The Colombian president, Iván Duque, will sanction the Statutory Law that regulates the operation of the Special Justice for the Peace (JEP) if the Congress rejects the objections that made the head of State.
This was stated on Monday by the high councilor for Human Rights of the Presidency, Francisco Barbosa, in a hearing in the House of Representatives in which they discussed the objections to the Statutory Law.
"What we have to do is quickly gather all the points of view, get closer to the country and respect the decision made by Congress." The country must know that if the objections to the JEP are rejected, President Duque will comply with the Constitution and sanction the statutory bill but the debate must be done, "said Barbosa.
On March 10, President Duque announced that he returned to the Congress the Statutory Law by objecting partially six of the 159 articles of that initiative on the grounds that they do not guarantee the application of the principles of truth, justice, reparation and non-repetition that are part of of the peace agreement signed with the FARC.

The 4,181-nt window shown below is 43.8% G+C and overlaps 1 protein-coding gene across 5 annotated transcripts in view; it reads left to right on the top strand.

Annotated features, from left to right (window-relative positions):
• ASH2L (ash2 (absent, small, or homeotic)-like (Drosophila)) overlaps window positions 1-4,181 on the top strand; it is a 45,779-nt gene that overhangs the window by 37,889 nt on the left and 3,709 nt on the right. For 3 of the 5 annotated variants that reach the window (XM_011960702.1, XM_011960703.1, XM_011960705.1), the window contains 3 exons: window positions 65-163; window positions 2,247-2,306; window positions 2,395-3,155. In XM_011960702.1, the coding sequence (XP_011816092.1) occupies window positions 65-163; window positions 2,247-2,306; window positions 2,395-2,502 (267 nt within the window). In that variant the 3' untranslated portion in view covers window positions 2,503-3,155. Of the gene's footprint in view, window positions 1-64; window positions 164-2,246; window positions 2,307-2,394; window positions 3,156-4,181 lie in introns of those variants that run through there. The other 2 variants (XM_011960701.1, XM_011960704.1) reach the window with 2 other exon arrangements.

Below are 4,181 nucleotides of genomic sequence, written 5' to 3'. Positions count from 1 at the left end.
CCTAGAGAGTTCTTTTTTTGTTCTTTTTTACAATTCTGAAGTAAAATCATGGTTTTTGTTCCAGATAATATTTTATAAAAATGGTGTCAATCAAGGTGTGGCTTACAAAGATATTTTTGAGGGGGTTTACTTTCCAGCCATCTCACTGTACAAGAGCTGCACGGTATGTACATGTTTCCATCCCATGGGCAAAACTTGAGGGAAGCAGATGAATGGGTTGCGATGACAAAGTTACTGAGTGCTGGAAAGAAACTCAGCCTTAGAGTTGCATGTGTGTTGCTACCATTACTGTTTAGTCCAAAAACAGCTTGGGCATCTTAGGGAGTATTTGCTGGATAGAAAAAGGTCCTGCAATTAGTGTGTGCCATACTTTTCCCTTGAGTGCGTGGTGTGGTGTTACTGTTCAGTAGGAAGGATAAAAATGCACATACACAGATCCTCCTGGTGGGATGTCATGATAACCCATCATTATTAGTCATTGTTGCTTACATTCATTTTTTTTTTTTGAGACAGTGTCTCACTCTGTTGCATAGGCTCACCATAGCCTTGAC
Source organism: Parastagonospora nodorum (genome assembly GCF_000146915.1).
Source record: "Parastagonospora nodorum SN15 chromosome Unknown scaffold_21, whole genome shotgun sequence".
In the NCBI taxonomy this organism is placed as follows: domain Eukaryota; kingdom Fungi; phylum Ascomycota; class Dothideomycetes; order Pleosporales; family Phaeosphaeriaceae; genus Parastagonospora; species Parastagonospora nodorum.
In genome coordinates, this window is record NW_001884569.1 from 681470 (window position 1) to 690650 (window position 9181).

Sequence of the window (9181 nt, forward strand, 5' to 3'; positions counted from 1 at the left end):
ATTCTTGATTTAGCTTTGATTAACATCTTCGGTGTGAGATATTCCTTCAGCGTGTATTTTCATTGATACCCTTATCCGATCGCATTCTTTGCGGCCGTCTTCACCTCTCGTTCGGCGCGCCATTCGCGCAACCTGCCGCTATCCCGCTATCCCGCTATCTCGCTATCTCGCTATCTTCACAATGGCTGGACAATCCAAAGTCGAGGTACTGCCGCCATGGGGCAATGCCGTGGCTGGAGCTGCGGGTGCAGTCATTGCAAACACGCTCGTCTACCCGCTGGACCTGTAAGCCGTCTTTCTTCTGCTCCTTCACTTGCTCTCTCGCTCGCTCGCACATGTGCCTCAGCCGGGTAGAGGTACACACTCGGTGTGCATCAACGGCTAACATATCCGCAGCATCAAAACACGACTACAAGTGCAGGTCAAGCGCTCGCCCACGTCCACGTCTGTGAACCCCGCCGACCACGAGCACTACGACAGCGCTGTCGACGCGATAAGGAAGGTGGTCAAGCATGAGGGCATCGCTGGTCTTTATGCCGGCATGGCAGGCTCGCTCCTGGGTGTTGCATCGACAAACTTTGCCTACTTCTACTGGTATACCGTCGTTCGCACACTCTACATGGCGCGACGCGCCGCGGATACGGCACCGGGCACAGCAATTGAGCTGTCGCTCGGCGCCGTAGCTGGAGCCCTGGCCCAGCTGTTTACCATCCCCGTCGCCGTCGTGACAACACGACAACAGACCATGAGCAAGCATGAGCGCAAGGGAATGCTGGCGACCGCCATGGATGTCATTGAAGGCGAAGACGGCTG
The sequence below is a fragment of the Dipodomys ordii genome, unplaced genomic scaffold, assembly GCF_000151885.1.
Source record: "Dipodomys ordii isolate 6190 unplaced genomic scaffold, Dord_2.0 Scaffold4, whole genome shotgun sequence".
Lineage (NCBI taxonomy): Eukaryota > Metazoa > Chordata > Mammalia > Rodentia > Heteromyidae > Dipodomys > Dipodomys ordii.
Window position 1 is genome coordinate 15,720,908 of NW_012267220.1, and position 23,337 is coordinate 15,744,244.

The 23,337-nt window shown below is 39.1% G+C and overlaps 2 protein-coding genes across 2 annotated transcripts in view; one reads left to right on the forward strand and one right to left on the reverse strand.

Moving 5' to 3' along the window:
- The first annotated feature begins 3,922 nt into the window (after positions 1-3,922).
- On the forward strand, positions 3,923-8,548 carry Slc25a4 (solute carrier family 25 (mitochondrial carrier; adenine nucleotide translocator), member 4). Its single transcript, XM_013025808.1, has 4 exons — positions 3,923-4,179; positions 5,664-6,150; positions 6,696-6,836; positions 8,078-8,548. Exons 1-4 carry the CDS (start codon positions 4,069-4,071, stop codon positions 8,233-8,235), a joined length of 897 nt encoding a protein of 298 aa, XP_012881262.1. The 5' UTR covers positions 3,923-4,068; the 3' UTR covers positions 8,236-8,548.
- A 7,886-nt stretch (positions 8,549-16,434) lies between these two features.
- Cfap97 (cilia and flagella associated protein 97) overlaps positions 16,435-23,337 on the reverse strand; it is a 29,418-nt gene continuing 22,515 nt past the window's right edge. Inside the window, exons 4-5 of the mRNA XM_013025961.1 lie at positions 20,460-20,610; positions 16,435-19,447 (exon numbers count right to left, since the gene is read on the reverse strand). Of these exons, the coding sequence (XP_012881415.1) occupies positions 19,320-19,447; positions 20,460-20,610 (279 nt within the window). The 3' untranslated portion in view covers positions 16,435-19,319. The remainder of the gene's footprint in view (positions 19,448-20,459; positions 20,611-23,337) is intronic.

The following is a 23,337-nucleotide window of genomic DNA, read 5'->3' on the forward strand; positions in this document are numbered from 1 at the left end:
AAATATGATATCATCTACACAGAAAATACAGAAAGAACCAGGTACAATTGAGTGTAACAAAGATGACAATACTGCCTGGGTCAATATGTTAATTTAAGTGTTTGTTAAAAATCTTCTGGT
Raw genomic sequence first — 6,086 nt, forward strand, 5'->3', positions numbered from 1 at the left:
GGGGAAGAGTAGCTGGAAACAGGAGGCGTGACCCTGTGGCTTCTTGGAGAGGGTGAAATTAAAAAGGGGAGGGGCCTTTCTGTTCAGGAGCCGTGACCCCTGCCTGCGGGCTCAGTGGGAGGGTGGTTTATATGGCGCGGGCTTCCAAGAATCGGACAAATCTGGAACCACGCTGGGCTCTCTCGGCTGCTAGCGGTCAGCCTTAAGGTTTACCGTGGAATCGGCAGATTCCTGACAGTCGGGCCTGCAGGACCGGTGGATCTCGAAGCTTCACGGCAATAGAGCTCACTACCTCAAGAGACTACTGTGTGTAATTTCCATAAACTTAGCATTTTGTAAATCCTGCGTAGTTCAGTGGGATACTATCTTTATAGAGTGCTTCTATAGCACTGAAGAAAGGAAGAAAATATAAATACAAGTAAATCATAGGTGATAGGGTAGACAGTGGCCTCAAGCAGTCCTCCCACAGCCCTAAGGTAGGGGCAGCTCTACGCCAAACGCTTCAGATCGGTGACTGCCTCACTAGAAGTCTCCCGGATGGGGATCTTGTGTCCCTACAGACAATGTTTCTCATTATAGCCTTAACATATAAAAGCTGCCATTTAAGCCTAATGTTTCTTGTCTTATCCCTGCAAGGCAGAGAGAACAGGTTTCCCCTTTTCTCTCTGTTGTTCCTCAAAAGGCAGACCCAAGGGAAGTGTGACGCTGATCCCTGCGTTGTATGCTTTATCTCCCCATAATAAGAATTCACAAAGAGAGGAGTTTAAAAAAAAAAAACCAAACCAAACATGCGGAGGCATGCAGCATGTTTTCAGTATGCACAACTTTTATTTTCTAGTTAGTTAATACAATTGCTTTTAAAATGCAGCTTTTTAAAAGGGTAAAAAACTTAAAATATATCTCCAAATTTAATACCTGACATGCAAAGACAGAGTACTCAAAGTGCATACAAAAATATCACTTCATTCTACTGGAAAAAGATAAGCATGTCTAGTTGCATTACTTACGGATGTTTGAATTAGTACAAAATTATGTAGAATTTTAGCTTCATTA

The JEP is specialized justice to investigate and judge crimes committed not only by the ex-guerrilla but by other actors of the conflict in the country.
According to the Colombian president, the objections "do not touch, do not affect anything that can be considered by the ex-combatants as something that would put them in insecurity."
The aforementioned law was approved by the Senate and the House of Representatives in 2017 and then received the approval of the Constitutional Court, with which the only procedure that was missing was the presidential sanction, but the president decided to object partially.
The JEP is the justice component of the Integral System of Truth, Justice, Reparation and Non-Repetition, created by the peace agreement between the Colombian Government and the FARC.